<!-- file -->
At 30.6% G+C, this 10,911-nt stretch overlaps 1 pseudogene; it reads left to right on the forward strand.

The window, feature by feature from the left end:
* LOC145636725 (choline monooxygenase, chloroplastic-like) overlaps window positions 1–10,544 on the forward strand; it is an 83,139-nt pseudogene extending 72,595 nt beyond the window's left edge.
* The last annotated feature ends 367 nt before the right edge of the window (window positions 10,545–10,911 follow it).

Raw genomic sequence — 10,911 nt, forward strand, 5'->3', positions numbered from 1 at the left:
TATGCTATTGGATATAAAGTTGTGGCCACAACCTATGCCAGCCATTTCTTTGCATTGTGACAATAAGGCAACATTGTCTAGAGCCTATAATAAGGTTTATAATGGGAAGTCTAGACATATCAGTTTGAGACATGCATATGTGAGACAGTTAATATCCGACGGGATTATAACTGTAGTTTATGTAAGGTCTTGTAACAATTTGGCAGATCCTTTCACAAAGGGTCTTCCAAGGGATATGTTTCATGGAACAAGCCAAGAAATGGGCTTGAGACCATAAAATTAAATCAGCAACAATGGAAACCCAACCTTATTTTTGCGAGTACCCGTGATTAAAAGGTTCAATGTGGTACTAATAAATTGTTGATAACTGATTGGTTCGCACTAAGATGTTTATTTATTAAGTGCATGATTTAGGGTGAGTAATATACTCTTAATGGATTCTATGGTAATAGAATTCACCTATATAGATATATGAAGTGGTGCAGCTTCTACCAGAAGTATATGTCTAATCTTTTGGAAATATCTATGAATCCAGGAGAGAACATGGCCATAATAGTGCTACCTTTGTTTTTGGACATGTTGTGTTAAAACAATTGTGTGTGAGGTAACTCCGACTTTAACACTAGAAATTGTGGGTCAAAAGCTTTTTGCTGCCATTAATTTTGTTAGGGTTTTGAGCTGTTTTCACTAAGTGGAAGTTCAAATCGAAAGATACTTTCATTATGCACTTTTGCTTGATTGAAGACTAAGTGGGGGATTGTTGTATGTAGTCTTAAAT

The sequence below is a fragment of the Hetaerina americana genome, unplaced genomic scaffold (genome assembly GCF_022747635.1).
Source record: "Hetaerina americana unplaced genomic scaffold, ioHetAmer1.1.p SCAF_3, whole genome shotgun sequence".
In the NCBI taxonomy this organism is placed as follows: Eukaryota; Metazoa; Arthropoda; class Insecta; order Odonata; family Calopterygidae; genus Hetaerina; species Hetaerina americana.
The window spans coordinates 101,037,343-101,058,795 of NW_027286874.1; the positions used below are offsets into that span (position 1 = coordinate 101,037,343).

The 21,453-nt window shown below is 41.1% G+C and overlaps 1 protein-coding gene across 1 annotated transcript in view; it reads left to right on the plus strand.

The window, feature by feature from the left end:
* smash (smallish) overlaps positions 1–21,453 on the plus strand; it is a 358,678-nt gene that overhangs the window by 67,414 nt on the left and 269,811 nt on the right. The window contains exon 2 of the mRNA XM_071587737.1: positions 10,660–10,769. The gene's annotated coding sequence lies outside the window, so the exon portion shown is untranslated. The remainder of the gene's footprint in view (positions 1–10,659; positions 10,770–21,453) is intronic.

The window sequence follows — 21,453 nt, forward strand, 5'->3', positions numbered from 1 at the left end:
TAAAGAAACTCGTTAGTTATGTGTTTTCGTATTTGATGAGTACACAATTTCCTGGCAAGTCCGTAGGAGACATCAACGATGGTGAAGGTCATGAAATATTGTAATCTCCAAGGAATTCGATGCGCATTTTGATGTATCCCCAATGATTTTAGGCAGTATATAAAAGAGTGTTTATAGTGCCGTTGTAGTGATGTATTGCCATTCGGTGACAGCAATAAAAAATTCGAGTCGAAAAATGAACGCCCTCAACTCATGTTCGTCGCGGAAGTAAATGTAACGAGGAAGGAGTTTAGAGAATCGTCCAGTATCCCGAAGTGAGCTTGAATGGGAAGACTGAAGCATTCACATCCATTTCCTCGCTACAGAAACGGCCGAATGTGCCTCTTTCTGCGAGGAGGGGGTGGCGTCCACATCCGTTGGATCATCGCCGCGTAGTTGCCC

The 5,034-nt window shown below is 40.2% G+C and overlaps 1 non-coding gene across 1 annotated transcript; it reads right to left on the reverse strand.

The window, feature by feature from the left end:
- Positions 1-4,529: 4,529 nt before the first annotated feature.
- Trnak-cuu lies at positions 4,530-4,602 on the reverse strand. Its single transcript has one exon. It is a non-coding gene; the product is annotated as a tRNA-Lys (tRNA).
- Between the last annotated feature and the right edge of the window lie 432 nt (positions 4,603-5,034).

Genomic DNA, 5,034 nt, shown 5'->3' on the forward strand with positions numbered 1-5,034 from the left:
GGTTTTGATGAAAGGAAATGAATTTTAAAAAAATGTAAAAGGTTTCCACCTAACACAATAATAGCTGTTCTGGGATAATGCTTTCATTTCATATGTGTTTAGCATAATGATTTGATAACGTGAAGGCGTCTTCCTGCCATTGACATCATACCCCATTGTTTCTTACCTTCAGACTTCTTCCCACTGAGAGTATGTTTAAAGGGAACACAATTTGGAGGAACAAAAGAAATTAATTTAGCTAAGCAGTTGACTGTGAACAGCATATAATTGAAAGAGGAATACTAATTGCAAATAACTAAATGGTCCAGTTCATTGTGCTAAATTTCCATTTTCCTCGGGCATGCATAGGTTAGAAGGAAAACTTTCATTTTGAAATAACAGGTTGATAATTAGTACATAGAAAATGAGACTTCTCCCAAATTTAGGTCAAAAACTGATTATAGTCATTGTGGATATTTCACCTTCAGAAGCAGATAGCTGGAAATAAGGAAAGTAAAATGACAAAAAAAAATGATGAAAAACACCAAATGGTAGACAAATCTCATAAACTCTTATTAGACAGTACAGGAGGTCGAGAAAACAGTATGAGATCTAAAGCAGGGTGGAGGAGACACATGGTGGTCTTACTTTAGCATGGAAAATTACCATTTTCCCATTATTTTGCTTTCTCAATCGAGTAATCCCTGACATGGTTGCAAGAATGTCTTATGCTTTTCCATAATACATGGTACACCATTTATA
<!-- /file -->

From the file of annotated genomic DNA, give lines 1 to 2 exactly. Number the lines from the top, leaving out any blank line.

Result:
At 30.6% G+C, this 10,911-nt stretch overlaps 1 pseudogene; it reads left to right on the forward strand.

The window, feature by feature from the left end: